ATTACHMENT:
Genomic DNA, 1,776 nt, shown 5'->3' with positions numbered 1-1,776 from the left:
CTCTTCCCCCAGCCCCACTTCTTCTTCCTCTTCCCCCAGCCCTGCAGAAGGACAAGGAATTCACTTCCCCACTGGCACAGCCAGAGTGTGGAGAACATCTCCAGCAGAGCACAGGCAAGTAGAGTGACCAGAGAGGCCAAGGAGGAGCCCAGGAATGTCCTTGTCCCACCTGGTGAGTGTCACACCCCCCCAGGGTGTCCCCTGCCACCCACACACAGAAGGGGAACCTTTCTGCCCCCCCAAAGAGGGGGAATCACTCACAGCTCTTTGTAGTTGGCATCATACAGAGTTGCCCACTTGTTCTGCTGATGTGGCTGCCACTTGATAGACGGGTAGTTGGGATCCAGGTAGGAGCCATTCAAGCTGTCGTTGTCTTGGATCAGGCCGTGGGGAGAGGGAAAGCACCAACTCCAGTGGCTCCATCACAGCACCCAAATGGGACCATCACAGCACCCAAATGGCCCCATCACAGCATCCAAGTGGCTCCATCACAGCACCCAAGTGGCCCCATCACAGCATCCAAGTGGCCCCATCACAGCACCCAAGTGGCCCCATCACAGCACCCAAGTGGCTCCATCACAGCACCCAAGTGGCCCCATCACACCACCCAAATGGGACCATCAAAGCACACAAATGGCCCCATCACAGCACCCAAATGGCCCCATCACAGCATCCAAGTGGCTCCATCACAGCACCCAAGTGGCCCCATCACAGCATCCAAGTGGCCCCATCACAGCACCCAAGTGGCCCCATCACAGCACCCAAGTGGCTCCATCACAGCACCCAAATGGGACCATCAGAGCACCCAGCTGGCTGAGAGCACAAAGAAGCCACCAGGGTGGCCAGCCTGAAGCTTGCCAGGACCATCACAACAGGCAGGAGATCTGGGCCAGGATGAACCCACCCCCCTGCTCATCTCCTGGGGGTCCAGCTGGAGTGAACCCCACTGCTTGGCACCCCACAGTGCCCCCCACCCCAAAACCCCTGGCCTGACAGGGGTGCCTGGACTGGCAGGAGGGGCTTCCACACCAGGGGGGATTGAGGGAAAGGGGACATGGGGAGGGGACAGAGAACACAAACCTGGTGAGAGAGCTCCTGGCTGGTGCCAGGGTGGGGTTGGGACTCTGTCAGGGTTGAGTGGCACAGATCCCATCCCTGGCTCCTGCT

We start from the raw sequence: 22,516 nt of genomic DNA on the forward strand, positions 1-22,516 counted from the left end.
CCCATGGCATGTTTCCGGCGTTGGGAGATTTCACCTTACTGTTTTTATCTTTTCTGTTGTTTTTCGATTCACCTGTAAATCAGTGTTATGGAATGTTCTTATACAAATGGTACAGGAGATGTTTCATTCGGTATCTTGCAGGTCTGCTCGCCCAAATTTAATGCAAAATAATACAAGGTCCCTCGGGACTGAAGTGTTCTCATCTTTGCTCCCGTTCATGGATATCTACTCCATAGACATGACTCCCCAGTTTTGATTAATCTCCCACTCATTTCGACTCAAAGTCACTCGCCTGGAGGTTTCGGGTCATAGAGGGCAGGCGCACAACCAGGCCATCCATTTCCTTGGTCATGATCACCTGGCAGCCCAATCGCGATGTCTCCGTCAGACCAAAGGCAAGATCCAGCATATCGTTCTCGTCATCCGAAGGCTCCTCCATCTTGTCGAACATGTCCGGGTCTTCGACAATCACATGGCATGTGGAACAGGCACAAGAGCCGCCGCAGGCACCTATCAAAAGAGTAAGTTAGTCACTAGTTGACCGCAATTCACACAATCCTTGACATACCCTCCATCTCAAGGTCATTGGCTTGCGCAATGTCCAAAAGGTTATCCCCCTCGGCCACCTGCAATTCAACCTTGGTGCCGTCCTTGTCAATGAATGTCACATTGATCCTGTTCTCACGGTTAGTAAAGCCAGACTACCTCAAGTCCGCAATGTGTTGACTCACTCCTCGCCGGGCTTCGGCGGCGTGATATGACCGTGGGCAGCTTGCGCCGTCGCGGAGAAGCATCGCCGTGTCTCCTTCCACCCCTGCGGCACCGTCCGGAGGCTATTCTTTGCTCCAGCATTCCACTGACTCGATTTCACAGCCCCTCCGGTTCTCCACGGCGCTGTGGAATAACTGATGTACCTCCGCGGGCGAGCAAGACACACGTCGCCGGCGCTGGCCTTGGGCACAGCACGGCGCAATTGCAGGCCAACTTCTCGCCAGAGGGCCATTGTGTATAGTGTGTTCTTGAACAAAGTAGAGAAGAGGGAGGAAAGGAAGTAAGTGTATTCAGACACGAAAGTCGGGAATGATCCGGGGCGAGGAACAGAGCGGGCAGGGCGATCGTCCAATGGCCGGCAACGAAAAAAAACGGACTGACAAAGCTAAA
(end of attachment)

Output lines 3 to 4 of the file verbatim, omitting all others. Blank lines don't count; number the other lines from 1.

We start from the raw sequence: 22,516 nt of genomic DNA on the forward strand, positions 1-22,516 counted from the left end.
CCCATGGCATGTTTCCGGCGTTGGGAGATTTCACCTTACTGTTTTTATCTTTTCTGTTGTTTTTCGATTCACCTGTAAATCAGTGTTATGGAATGTTCTTATACAAATGGTACAGGAGATGTTTCATTCGGTATCTTGCAGGTCTGCTCGCCCAAATTTAATGCAAAATAATACAAGGTCCCTCGGGACTGAAGTGTTCTCATCTTTGCTCCCGTTCATGGATATCTACTCCATAGACATGACTCCCCAGTTTTGATTAATCTCCCACTCATTTCGACTCAAAGTCACTCGCCTGGAGGTTTCGGGTCATAGAGGGCAGGCGCACAACCAGGCCATCCATTTCCTTGGTCATGATCACCTGGCAGCCCAATCGCGATGTCTCCGTCAGACCAAAGGCAAGATCCAGCATATCGTTCTCGTCATCCGAAGGCTCCTCCATCTTGTCGAACATGTCCGGGTCTTCGACAATCACATGGCATGTGGAACAGGCACAAGAGCCGCCGCAGGCACCTATCAAAAGAGTAAGTTAGTCACTAGTTGACCGCAATTCACACAATCCTTGACATACCCTCCATCTCAAGGTCATTGGCTTGCGCAATGTCCAAAAGGTTATCCCCCTCGGCCACCTGCAATTCAACCTTGGTGCCGTCCTTGTCAATGAATGTCACATTGATCCTGTTCTCACGGTTAGTAAAGCCAGACTACCTCAAGTCCGCAATGTGTTGACTCACTCCTCGCCGGGCTTCGGCGGCGTGATATGACCGTGGGCAGCTTGCGCCGTCGCGGAGAAGCATCGCCGTGTCTCCTTCCACCCCTGCGGCACCGTCCGGAGGCTATTCTTTGCTCCAGCATTCCACTGACTCGATTTCACAGCCCCTCCGGTTCTCCACGGCGCTGTGGAATAACTGATGTACCTCCGCGGGCGAGCAAGACACACGTCGCCGGCGCTGGCCTTGGGCACAGCACGGCGCAATTGCAGGCCAACTTCTCGCCAGAGGGCCATTGTGTATAGTGTGTTCTTGAACAAAGTAGAGAAGAGGGAGGAAAGGAAGTAAGTGTATTCAGACACGAAAGTCGGGAATGATCCGGGGCGAGGAACAGAGCGGGCAGGGCGATCGTCCAATGGCCGGCAACGAAAAAAAACGGACTGACAAAGCTAAA